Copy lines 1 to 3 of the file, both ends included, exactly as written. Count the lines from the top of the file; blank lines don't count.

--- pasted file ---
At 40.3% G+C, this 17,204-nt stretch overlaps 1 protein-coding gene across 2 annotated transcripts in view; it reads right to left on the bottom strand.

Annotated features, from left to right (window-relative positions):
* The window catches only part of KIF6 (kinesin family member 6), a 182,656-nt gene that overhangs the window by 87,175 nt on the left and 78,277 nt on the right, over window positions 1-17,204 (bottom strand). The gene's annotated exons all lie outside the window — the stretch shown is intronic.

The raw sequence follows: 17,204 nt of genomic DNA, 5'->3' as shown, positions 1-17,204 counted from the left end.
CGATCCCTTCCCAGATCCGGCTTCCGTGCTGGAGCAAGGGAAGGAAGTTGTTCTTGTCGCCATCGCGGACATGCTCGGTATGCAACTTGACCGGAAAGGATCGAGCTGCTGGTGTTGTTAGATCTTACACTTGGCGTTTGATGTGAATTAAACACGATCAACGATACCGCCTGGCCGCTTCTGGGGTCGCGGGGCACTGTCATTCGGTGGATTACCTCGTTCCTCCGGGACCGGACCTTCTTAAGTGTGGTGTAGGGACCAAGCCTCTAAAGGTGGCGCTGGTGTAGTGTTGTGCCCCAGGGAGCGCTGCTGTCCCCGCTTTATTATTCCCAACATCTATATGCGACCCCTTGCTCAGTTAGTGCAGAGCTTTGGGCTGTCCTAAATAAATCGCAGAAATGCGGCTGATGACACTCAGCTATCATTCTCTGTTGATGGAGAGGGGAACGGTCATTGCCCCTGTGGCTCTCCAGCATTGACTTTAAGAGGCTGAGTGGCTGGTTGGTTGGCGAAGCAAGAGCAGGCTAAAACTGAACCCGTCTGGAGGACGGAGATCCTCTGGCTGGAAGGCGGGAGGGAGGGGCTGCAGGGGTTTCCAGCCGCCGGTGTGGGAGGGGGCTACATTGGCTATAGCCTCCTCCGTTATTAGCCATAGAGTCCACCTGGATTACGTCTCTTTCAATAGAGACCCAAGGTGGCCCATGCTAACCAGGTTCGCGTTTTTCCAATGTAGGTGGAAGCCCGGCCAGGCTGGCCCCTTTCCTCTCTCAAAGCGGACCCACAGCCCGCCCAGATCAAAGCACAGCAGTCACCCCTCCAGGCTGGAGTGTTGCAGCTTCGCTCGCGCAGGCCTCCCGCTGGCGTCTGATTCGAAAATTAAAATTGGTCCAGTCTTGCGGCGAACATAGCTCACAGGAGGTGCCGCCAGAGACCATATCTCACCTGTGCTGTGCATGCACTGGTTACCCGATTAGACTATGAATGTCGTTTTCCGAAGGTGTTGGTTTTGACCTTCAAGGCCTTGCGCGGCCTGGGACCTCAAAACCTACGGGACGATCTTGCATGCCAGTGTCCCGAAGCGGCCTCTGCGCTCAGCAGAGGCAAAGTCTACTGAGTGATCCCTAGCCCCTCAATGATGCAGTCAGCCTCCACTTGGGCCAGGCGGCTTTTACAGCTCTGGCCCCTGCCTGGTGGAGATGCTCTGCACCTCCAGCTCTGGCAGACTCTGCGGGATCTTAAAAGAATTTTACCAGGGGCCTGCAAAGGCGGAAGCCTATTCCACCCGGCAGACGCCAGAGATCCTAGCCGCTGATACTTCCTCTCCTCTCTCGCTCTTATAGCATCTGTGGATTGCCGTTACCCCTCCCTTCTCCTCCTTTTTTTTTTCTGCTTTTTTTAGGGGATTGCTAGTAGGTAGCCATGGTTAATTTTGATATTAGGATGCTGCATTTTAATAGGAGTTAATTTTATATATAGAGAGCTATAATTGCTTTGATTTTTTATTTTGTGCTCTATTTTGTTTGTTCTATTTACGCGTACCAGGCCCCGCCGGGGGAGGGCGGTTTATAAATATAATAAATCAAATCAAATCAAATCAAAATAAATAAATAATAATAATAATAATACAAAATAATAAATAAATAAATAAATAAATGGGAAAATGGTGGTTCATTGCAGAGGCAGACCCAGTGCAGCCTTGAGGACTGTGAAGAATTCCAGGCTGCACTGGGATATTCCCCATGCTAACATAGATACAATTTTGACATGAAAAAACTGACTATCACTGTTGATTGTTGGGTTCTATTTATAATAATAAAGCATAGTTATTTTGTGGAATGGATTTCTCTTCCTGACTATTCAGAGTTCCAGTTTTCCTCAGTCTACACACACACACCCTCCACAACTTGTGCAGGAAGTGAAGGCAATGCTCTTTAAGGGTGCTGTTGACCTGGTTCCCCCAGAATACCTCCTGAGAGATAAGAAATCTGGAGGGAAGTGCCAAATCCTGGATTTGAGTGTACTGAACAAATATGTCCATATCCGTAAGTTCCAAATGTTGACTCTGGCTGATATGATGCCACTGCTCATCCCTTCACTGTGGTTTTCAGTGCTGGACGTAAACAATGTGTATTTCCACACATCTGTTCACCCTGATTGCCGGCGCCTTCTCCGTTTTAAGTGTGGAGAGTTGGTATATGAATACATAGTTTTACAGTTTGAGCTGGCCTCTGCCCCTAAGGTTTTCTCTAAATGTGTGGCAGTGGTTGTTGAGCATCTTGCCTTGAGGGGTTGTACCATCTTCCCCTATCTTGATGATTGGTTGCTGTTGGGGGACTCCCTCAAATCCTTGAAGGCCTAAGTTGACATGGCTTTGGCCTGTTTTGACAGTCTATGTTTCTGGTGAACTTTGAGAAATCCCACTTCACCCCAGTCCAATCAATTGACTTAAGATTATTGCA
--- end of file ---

At 40.3% G+C, this 17,204-nt stretch overlaps 1 protein-coding gene across 2 annotated transcripts in view; it reads right to left on the bottom strand.

Annotated features, from left to right (window-relative positions):
* The window catches only part of KIF6 (kinesin family member 6), a 182,656-nt gene that overhangs the window by 87,175 nt on the left and 78,277 nt on the right, over window positions 1-17,204 (bottom strand). The gene's annotated exons all lie outside the window — the stretch shown is intronic.